County Guard Acquitted Of Sexual Abuse Gets Job Back
A former Lackawanna County prison guard acquitted of charges he sexually abused an inmate was reinstated to his job, but will remain on paid administrative leave while the county conducts an internal investigation, county spokesman Joseph D’Arienzo said.
George T. McHale was reinstated Wednesday and will be paid $66,963.83 in back pay, D’Arienzo said.
The agreement resolves a union grievance McHale filed that challenged the county’s decision to fire him on March 2, 2018 — about two weeks after he and six other guards were charged with sexually abusing inmates based on statewide grand jury investigation.
McHale faced trial this February on one count of institutional sexual assault and two counts of indecent assault for allegedly forcing a female inmate to masturbate him inside the prison in 2009. A Lackawanna County jury found him not guilty of all charges on Feb. 7
In a statement, D’Arienzo said McHale was reinstated based on the verdict, but was placed on leave “while the county conducts an internal investigation.” He did not elaborate on why county officials felt an investigation was warranted or the focus of the probe.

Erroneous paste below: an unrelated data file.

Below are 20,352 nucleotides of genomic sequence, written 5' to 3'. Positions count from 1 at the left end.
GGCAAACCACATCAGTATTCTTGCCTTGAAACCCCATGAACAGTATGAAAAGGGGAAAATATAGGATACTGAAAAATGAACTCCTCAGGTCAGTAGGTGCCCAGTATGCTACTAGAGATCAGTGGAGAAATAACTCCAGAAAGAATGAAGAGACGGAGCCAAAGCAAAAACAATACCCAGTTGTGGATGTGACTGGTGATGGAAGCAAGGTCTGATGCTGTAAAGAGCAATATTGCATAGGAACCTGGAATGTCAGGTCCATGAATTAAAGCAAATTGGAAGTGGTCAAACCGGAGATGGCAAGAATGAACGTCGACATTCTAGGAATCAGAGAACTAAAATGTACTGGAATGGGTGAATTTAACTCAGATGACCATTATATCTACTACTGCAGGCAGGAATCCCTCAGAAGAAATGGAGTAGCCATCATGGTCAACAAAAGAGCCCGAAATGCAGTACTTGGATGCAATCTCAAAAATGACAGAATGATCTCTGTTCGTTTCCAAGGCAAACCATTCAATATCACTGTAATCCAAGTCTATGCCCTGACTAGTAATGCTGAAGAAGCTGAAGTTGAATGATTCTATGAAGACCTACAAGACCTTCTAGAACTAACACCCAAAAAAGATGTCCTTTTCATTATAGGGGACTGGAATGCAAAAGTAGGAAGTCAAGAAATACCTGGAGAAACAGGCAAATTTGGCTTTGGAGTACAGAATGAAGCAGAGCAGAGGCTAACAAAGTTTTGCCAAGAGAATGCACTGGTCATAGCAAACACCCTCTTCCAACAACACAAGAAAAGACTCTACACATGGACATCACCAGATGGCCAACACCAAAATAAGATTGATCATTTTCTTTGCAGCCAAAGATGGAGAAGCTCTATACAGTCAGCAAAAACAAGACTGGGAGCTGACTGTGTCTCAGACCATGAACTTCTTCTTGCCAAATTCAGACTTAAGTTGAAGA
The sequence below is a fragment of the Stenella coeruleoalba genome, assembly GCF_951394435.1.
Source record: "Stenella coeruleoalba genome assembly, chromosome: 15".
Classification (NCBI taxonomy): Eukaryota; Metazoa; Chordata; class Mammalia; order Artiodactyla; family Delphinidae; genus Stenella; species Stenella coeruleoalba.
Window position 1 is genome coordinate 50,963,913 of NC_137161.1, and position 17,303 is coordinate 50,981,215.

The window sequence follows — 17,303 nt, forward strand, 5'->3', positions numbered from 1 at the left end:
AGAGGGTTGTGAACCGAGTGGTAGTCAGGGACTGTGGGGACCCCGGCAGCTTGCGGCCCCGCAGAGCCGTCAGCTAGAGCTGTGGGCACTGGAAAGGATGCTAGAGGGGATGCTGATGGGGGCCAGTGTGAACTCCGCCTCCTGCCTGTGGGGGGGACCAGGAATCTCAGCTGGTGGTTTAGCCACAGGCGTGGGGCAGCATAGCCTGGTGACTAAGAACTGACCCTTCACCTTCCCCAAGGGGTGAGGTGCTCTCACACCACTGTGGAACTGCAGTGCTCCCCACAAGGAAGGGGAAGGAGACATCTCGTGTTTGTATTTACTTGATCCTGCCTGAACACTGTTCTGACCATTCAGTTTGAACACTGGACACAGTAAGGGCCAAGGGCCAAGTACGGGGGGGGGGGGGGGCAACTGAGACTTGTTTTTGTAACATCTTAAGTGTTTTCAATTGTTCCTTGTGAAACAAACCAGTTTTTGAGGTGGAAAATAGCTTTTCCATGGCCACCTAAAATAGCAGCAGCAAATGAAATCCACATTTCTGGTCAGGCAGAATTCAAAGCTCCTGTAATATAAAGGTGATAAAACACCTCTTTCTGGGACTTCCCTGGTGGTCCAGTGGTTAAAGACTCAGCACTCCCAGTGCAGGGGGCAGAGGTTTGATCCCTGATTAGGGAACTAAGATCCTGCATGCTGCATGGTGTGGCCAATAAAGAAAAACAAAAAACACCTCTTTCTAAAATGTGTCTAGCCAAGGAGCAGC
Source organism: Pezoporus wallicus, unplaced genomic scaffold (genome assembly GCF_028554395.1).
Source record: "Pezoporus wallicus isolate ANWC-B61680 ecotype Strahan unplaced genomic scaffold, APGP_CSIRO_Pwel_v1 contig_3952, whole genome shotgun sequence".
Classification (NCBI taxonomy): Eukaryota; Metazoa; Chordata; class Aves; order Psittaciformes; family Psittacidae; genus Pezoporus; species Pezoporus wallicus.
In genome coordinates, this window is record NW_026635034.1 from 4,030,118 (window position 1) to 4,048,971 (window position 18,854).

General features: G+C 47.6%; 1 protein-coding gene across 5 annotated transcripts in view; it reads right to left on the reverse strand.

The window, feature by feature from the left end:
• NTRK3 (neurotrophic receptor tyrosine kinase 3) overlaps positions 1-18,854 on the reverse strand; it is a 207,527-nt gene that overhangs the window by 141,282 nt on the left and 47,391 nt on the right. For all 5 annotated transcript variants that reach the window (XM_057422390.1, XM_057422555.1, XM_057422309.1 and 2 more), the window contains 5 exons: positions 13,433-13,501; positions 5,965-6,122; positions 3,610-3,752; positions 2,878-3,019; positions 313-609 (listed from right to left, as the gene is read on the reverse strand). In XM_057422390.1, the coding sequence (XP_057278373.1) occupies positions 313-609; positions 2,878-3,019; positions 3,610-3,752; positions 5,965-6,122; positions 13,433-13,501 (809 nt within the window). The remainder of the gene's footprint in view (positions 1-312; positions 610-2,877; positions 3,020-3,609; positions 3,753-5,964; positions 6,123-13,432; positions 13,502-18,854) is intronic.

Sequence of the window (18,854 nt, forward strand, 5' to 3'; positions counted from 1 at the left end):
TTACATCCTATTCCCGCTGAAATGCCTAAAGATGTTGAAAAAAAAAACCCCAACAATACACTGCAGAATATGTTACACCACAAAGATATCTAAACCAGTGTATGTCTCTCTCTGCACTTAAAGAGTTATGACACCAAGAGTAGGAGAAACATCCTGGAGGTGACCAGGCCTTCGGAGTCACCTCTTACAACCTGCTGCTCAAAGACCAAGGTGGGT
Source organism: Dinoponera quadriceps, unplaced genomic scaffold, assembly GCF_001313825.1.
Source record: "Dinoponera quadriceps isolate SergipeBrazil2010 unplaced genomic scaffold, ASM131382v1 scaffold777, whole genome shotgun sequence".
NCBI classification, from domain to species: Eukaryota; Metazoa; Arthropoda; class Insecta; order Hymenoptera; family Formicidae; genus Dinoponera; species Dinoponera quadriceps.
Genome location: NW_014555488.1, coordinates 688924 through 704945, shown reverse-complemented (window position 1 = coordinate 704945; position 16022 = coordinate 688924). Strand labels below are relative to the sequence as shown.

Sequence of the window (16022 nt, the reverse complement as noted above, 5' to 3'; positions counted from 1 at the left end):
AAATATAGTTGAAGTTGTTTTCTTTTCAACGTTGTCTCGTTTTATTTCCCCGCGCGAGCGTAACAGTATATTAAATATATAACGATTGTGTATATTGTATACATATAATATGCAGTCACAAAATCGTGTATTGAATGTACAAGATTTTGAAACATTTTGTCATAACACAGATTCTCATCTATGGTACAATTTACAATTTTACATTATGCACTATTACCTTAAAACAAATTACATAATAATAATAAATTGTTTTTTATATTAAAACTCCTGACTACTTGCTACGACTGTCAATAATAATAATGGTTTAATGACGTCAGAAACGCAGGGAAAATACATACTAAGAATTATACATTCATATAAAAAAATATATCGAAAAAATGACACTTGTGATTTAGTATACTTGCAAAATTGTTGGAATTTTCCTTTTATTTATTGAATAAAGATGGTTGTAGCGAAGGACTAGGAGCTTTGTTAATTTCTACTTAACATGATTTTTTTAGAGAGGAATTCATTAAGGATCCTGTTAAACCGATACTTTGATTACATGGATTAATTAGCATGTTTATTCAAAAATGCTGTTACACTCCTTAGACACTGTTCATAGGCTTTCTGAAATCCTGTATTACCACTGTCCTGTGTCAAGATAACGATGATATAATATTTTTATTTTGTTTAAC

McHale’s accuser said she was “disgusted” to learn he’s been reinstated.
“I stand firm in my testimony and everything I had to say about what happened to me,” she said.
The woman is also a witness in the case against former guard John Shnipes Jr., who is scheduled to stand trial in June on charges he abused her and several other women. The Times-Tribune is not identifying the woman because Shnipes’ case remains pending.
The cases are being prosecuted by the state Attorney General’s office. Joe Grace, spokesman for the office, declined to comment on the county’s decision to reinstate McHale.
McHale’s attorney, Joseph Toczydlowski,said McHale has always maintained his innocence. He said he understands some people may question the decision to reinstate him, but the jury verdict speaks for itself.
“There was a trial by jury and he was acquitted of the charges,” he said. “He otherwise had a spotless record as a corrections officer.”
The decision to place McHale on paid leave will add to the county’s burgeoning costs related to the sexual abuse probe.
McHale joins four other prison guards who were placed on paid leave based on allegations of sexual abuse contained in a federal lawsuit filed by Scranton attorney Matthew Comerford . Those guards — Robert Maguire, William Shanley,Charles Betress and Edward Williams — have not been charged criminally.
As of February, they collectively have been paid $450,695. The county said they will remain on paid leave until the criminal investigation concludes and they are either charged or cleared of wrongdoing. The county also spent more than $690,000 on legal fees related to a dispute over records the attorney general’s office seized as part of the investigation.
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